Francis: Jason, the ceiling lifted on STARS II a couple of days before we learned about Alliant 2 going away. STARS III’s RFP is on the street now – what is GSA doing right with STARS that it maybe missed the mark on in Alliant so that it could prevent itself from making the same mistakes?
Jason: STARS II’s been a widely successful contract. It hit the ceiling, they had to raise it, but to be honest, Francis, it was a little bit of a surprise when I learned, and when a lot of small businesses learned, that GSA ended up limiting the period of performance under the STARS II ceiling. So, for instance, if an agency made an award after July 1st, that period of performance can only go through June 30th of 2022, and the entire contract goes through 2024, and that was a big surprise. So what they’re doing right under STARS II, moving to STARS III, one thing they didn’t do right was limiting that period of performance during the ceiling, because it frustrated a lot of agencies and vendors who were expecting the ceiling to last. Now what I’m being told is that this was actually the Small Business Administration’s decision, or they strongly encouraged the limiting of the period of performance, because 8(a) firms tend to graduate out of the program, they tend to get too big, and they don’t want those 8(a) contracts to be held only by those firms that are no longer in the program, they want to have those contracts go back into that 8(a) program, because that pot of contracts tends to be limited or finite.
Francis: We have about two minutes left, so I want to ask each of you, what do you expect to see happen in the coming weeks, months, maybe year, and what kind of timeline do you expect to see it on? Aaron, you first.
Aaron: Well I think, per what Administrator Murphy said, they’re going to be holding at least one Industry Day; I wouldn’t be surprised if we saw a few before we get to an RFP on Alliant 2 small business. I also wouldn’t be surprised if we don’t see an Alliant 2 small business contract; we very well may, but I wouldn’t be all that surprised if it turns into something a little different. Again, like I said, maybe a separate women-owned small business contract, maybe a separate one for HUBZones, like with VETS, so it’ll be interesting to see how all that evolves, what that ecosystem they’re trying to build is going to look like, but I don’t think it’s going to look like anything that we haven’t seen right now.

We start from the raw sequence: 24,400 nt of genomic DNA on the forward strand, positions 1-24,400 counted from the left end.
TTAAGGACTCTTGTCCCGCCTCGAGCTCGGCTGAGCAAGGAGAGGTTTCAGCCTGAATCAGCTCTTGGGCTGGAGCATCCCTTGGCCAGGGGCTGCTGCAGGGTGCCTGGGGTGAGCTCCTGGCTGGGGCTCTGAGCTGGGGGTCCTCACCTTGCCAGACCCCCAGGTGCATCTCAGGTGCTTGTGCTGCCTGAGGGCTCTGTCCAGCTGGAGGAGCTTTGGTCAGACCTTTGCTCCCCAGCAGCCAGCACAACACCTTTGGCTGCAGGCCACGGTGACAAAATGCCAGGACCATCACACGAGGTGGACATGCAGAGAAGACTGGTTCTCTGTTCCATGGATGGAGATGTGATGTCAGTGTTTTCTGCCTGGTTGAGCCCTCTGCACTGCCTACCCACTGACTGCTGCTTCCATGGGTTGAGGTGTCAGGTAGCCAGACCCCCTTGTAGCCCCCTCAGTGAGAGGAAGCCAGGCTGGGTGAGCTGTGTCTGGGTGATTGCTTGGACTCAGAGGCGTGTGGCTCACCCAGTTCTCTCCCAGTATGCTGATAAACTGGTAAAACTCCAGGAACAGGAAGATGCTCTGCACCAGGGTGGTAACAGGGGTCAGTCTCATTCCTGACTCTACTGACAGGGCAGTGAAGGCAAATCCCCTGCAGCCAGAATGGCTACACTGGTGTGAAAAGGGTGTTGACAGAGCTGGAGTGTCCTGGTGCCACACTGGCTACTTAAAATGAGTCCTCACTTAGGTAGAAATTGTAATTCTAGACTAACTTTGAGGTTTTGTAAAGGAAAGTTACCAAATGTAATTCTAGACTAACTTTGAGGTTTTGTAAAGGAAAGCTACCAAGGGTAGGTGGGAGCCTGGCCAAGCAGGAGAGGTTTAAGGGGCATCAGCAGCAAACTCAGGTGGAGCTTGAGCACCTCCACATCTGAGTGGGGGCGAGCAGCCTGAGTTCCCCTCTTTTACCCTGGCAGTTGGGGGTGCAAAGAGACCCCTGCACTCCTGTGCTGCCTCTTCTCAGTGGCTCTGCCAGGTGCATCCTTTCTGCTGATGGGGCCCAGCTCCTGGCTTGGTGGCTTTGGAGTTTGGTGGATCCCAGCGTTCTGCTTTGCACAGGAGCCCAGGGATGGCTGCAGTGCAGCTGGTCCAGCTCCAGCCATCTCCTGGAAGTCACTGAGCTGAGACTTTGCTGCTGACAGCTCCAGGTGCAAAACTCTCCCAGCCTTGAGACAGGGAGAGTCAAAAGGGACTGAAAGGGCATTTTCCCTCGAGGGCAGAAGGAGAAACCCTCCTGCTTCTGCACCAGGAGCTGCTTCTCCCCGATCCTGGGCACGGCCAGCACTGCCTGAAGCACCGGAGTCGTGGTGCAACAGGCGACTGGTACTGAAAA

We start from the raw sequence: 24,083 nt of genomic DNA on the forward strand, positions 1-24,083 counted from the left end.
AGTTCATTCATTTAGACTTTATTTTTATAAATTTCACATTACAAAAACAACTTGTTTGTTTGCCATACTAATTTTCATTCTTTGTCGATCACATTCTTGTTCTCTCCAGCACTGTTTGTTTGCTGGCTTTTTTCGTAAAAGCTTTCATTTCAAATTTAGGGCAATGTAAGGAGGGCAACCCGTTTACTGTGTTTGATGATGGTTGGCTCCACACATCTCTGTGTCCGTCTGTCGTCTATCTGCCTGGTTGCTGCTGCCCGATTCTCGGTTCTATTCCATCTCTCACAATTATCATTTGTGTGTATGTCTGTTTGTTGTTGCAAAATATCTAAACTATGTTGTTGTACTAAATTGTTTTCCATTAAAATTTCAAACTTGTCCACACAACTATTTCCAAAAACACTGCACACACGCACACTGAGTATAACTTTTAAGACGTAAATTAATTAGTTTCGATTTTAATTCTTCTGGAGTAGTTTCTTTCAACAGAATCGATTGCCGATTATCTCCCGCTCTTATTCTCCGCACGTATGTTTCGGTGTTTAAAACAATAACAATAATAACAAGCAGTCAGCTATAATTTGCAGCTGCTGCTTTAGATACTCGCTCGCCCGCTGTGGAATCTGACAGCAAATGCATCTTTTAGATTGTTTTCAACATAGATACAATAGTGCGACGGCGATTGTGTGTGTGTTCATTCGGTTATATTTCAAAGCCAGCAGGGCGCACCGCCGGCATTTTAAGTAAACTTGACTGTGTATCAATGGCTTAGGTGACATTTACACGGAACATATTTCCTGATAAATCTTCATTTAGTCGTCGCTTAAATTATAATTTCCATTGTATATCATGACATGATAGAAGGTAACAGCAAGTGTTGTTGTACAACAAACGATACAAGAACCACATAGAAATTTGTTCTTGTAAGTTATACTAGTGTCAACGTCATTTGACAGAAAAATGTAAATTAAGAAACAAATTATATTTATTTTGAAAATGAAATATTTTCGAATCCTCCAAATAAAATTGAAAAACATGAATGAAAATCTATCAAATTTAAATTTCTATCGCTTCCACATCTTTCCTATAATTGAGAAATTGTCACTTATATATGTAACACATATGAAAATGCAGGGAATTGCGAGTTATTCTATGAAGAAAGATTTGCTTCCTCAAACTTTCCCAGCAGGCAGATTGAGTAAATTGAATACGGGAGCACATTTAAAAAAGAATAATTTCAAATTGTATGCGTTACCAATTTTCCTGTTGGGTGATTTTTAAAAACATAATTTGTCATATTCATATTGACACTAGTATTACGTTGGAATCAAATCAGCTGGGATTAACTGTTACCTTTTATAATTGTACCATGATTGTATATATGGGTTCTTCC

Francis: Jason, what do you see coming?
Jason: I certainly hope GSA learns some of those lessons from those challenging contracts they’ve had over the last few months, and I’ll incorporate the STARS II ceiling raise, I’ll incorporate something we haven’t talked about, which is the 2GIT, that’s turning into a big challenge, the DEOS contract is turning into a big challenge. What I hope GSA really does and learns is, the competition has to happen at the task order level; it cannot happen at the contract level. I would definitely emphasize the need to bring in, let everyone on who’s qualified, put the lowest floor possible, the lowest ceiling possible, and let the competition happen at the task order level. I know Administrator Murphy and others at GSA are tired of me saying this, but really that is the solution so we don’t have these Alliant 2 small businesses debacles.
Francis: Jason, Aaron, thanks both very much for joining me. It’s great to have you on today.
Jason: Thank you.
Aaron: Thank you.